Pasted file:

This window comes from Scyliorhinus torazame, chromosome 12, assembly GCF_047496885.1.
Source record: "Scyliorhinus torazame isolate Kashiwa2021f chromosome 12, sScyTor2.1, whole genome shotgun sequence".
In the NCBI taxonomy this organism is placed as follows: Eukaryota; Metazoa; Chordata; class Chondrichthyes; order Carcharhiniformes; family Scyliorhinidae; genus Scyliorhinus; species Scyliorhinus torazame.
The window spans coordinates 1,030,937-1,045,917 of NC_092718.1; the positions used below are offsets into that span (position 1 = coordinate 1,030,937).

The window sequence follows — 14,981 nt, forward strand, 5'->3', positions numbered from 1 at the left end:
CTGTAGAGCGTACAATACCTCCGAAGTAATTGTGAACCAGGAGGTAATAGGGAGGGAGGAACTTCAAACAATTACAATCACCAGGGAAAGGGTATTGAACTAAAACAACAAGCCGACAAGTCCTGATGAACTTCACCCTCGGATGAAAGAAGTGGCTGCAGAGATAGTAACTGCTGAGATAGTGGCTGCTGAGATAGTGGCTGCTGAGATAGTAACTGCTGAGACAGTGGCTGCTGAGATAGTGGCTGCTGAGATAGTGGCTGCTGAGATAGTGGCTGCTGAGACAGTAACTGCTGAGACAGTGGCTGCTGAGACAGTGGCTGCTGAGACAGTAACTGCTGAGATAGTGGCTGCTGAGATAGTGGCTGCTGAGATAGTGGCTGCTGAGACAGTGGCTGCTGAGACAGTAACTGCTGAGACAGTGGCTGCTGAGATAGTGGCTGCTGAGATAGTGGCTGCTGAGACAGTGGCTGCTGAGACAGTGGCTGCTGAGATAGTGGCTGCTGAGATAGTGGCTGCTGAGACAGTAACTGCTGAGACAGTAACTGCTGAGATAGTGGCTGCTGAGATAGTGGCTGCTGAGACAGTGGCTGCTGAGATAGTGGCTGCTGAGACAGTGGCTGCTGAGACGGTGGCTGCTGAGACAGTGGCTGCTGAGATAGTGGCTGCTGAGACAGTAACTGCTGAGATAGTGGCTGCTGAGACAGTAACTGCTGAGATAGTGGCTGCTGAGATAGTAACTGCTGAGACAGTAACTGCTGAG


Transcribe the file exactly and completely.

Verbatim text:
This window comes from Scyliorhinus torazame, chromosome 12, assembly GCF_047496885.1.
Source record: "Scyliorhinus torazame isolate Kashiwa2021f chromosome 12, sScyTor2.1, whole genome shotgun sequence".
In the NCBI taxonomy this organism is placed as follows: Eukaryota; Metazoa; Chordata; class Chondrichthyes; order Carcharhiniformes; family Scyliorhinidae; genus Scyliorhinus; species Scyliorhinus torazame.
The window spans coordinates 1,030,937-1,045,917 of NC_092718.1; the positions used below are offsets into that span (position 1 = coordinate 1,030,937).

The window sequence follows — 14,981 nt, forward strand, 5'->3', positions numbered from 1 at the left end:
CTGTAGAGCGTACAATACCTCCGAAGTAATTGTGAACCAGGAGGTAATAGGGAGGGAGGAACTTCAAACAATTACAATCACCAGGGAAAGGGTATTGAACTAAAACAACAAGCCGACAAGTCCTGATGAACTTCACCCTCGGATGAAAGAAGTGGCTGCAGAGATAGTAACTGCTGAGATAGTGGCTGCTGAGATAGTGGCTGCTGAGATAGTAACTGCTGAGACAGTGGCTGCTGAGATAGTGGCTGCTGAGATAGTGGCTGCTGAGATAGTGGCTGCTGAGACAGTAACTGCTGAGACAGTGGCTGCTGAGACAGTGGCTGCTGAGACAGTAACTGCTGAGATAGTGGCTGCTGAGATAGTGGCTGCTGAGATAGTGGCTGCTGAGACAGTGGCTGCTGAGACAGTAACTGCTGAGACAGTGGCTGCTGAGATAGTGGCTGCTGAGATAGTGGCTGCTGAGACAGTGGCTGCTGAGACAGTGGCTGCTGAGATAGTGGCTGCTGAGATAGTGGCTGCTGAGACAGTAACTGCTGAGACAGTAACTGCTGAGATAGTGGCTGCTGAGATAGTGGCTGCTGAGACAGTGGCTGCTGAGATAGTGGCTGCTGAGACAGTGGCTGCTGAGACGGTGGCTGCTGAGACAGTGGCTGCTGAGATAGTGGCTGCTGAGACAGTAACTGCTGAGATAGTGGCTGCTGAGACAGTAACTGCTGAGATAGTGGCTGCTGAGATAGTAACTGCTGAGACAGTAACTGCTGAG